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(Re)Collecting Southeast Asia at the Johnson Museum

Re-Collecting image Griswold
May 18, 2021

by SEAP grad students Alexandra Dalferro, Anissa Rahadiningtyas, and Astara Light

SEAP is very excited to share the virtual exhibit and SEAP Spring '21 Bulletin article by Astara, Alexandra, and Anissa celebrating SEAP's 70th anniversary and longstanding presence at the Cornell Johnson Museum of Art. They trace memories and histories of objects from Southeast Asia at the museum, foregrounding the social and geopolitical underpinnings of collecting and the roles of collectors. The essays include a wonderful interview with Ajan Thak Chaloemtiarana about his collections, a deep investigation of shadow puppets at the museum, a look at the life and activities of an expert on Southeast Asian ceramics, Ruth B. Sharp, and lots more, with more content to be added in the coming weeks. 

When we first met with Kaja McGowan and Ellen Avril in February 2020 to begin planning for an exhibit at the Johnson Museum to commemorate the 70th anniversary of SEAP, we had already canvassed the fifth floor with excitement. We dreamed up possibilities for a physical exhibit that would include a wall of disembodied Buddha heads, an ider-ider (a Balinese temple hanging) encircling and protecting a room full of ceramics and wayang, and object pairings that juxtaposed the shifts and similarities in collection practices of SEAP-affiliated people from the past to the present.

While we continue to hold these ideas in our minds for post-pandemic opportunities, our exhibit, “Recollecting: Celebrating the 70th Anniversary of SEAP at the Johnson Museum,” has shifted to virtual space with the help of Cornell University Library Digital Scholarship program, which provided the platform to house the exhibit. This exhibit showcases a collection of objects at the Johnson Museum that have been donated by alumni and faculty of SEAP, beginning in the 1970s with gifts of Buddhist sculpture from Thailand from SEAP Visiting Professor of Southeast Asian Art and Archaeology, Alexander B. Griswold. 

In creating this collection of a collection, our approach is both reflexive and reflective, emphasizing the history of collecting and its social and geopolitical underpinnings. As we consider objects in relation to the journeys that brought them to Ithaca, we attempt to foreground memories and voices of individuals who contributed to the collection or who have engaged with it in meaningful ways, especially those who may not be recognized in usual or existing coverage of the objects, like spouses, assistants, students, and faculty members who use the objects as integral dimensions of their pedagogy and coursework. In order to historicize the processes of collecting and the production of scholarship and teaching materials based on these objects, we have relied on archival materials held at Cornell’s Rare and Manuscript Collections. We have also looked to the Johnson Museum’s acquisition records and exhibition history to understand the ongoing recontextualizations of these collections as mediated by curators and SEAP faculty and students.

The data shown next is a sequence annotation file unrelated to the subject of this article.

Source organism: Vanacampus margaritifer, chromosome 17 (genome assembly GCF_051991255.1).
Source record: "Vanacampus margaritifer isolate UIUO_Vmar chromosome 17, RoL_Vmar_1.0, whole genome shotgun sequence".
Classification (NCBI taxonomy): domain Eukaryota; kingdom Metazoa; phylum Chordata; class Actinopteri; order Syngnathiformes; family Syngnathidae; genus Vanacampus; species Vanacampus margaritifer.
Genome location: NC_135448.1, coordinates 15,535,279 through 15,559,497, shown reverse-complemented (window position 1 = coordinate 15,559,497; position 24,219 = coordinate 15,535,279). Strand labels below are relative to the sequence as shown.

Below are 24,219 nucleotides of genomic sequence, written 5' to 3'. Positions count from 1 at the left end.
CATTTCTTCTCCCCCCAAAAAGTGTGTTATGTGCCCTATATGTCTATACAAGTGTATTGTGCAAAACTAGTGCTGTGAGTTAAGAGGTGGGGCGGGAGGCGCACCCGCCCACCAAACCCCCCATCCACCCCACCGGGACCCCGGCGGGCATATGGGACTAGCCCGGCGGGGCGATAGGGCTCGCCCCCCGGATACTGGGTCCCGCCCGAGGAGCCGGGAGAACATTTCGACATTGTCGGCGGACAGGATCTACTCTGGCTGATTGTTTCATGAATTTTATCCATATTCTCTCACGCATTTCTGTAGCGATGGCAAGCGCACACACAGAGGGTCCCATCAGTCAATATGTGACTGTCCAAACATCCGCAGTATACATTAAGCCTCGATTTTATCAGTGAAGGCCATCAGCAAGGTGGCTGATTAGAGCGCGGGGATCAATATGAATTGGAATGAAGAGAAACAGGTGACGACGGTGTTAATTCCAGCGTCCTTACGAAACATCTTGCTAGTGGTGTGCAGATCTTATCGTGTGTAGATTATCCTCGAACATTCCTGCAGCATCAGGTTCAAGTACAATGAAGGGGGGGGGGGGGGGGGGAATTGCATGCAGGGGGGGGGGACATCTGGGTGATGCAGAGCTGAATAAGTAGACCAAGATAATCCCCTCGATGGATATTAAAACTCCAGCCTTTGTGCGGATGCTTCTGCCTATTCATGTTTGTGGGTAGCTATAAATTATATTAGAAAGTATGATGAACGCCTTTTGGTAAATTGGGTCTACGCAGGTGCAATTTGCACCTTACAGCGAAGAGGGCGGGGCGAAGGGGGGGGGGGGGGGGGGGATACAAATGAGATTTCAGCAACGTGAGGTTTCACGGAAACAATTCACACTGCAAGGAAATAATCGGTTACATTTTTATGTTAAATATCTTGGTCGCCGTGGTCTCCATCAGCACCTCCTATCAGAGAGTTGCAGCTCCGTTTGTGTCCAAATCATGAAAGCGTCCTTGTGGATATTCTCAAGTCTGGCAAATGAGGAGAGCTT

Sculptures donated to the museum by Alexander Griswold are often on display at the Johnson Museum, and one standing Buddha can be found at the Kahin Center, partaking in meetings and meals in the small conference room. Before they arrived in Ithaca, these objects resided at Griswold’s estate, Breezewood, in Monkton, Maryland. Griswold was sent to Thailand while serving in the US army and working for the Office of Strategic Services. He landed in Bangkok in the closing days of World War II and quickly became fascinated by Thai art history and archaeology.

In a 1976 feature on Griswold and his collection in the Baltimore Sun Magazine, Griswold related that the first pieces he ever bought in 1945 in Bangkok were small, sculpted, detached heads. “They were plentiful and cheap in those days,” he said.[i] Griswold sought to create a comprehensive collection of Thai Buddhist sculpture that could indicate historical patterns, adaptations, and transformations of aesthetics and beliefs. Following an active period of accumulation in the late 1940s and early 1950s, he stopped acquiring objects by 1954, and he gradually developed a distanced attitude towards his collection.

Some speculate that this distance was related to Griswold’s shift in research focus from art history to epigraphy. In letters he wrote to one of his mentors, George Cœdès, additional possible reasons for his detached stance emerge. Griswold was increasingly dismayed by the “alarming” and “astonishing” situation” of the “mutilation” of statues in Thailand, noting in 1966 that many Buddha images had their heads and hands cut off to meet the demands of the burgeoning antiquities market, as tourists preferred to buy these parts but not bodies.[ii] Nevertheless, many such heads were part of Griswold’s collection, material reminders of the Westward travels of potentially looted artifacts from Southeast Asia that have found their way into museums and private residences since the long period of colonization. In the late 60s and early 70s, when Griswold taught at Cornell, he held annual “Breezewood Seminars” at his home for Cornell graduate students and faculty, who spent three days amidst Griswold’s collection, learning about Thai art history through direct exposure to sculptures, paintings, and reliefs. READ MORE

[i] J. Wynn Rousuck, Surprise Beyond the Trees: One of the Country’s Best Collections of Siamese Art (Baltimore: The Sun Magazine, 1976), 19.

[ii] Alexander Griswold papers, #4290 (Ithaca: Division of Rare and Manuscript Collections, Cornell University Library).

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